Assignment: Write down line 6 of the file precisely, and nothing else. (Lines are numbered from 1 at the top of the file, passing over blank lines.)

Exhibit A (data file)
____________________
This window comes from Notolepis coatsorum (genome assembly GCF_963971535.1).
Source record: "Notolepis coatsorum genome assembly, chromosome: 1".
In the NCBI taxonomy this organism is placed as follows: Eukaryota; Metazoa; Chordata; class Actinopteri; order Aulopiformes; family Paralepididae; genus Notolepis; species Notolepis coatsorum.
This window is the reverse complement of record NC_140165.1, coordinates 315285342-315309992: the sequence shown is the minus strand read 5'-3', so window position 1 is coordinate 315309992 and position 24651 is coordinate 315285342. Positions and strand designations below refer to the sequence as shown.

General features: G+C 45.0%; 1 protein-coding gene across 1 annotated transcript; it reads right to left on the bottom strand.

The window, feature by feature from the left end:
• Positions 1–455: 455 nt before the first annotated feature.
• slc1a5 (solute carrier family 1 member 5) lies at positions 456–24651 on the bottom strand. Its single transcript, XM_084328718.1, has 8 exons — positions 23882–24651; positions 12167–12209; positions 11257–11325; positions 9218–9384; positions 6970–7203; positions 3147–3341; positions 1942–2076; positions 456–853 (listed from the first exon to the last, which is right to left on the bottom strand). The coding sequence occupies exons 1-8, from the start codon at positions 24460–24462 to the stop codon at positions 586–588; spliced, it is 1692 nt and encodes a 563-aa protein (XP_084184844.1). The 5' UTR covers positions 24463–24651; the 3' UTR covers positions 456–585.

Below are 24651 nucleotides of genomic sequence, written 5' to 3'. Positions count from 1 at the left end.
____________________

The window, feature by feature from the left end: